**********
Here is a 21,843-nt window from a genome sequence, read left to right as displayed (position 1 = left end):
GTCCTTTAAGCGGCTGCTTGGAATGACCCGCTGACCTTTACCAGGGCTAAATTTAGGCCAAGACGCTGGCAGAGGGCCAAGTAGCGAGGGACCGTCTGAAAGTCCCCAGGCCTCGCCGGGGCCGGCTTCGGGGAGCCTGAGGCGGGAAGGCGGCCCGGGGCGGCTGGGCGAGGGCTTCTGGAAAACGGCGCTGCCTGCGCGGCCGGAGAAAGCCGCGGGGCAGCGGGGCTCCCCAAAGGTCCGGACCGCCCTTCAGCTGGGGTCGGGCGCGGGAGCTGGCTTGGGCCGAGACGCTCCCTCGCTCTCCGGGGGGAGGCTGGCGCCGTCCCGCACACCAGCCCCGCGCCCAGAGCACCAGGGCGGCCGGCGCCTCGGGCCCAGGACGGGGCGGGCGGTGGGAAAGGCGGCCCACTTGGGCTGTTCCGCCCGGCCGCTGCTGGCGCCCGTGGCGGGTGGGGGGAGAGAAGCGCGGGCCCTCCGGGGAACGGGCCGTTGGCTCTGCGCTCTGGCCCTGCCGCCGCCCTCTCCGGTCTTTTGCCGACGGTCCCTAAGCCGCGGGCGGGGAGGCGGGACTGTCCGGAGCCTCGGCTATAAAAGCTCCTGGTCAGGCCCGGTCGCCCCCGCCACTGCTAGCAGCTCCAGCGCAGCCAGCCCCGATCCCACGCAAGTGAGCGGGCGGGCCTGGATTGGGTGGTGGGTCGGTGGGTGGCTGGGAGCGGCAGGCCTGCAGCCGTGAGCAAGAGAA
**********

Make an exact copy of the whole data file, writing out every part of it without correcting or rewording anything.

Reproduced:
Here is a 21,843-nt window from a genome sequence, read left to right as displayed (position 1 = left end):
GTCCTTTAAGCGGCTGCTTGGAATGACCCGCTGACCTTTACCAGGGCTAAATTTAGGCCAAGACGCTGGCAGAGGGCCAAGTAGCGAGGGACCGTCTGAAAGTCCCCAGGCCTCGCCGGGGCCGGCTTCGGGGAGCCTGAGGCGGGAAGGCGGCCCGGGGCGGCTGGGCGAGGGCTTCTGGAAAACGGCGCTGCCTGCGCGGCCGGAGAAAGCCGCGGGGCAGCGGGGCTCCCCAAAGGTCCGGACCGCCCTTCAGCTGGGGTCGGGCGCGGGAGCTGGCTTGGGCCGAGACGCTCCCTCGCTCTCCGGGGGGAGGCTGGCGCCGTCCCGCACACCAGCCCCGCGCCCAGAGCACCAGGGCGGCCGGCGCCTCGGGCCCAGGACGGGGCGGGCGGTGGGAAAGGCGGCCCACTTGGGCTGTTCCGCCCGGCCGCTGCTGGCGCCCGTGGCGGGTGGGGGGAGAGAAGCGCGGGCCCTCCGGGGAACGGGCCGTTGGCTCTGCGCTCTGGCCCTGCCGCCGCCCTCTCCGGTCTTTTGCCGACGGTCCCTAAGCCGCGGGCGGGGAGGCGGGACTGTCCGGAGCCTCGGCTATAAAAGCTCCTGGTCAGGCCCGGTCGCCCCCGCCACTGCTAGCAGCTCCAGCGCAGCCAGCCCCGATCCCACGCAAGTGAGCGGGCGGGCCTGGATTGGGTGGTGGGTCGGTGGGTGGCTGGGAGCGGCAGGCCTGCAGCCGTGAGCAAGAGAA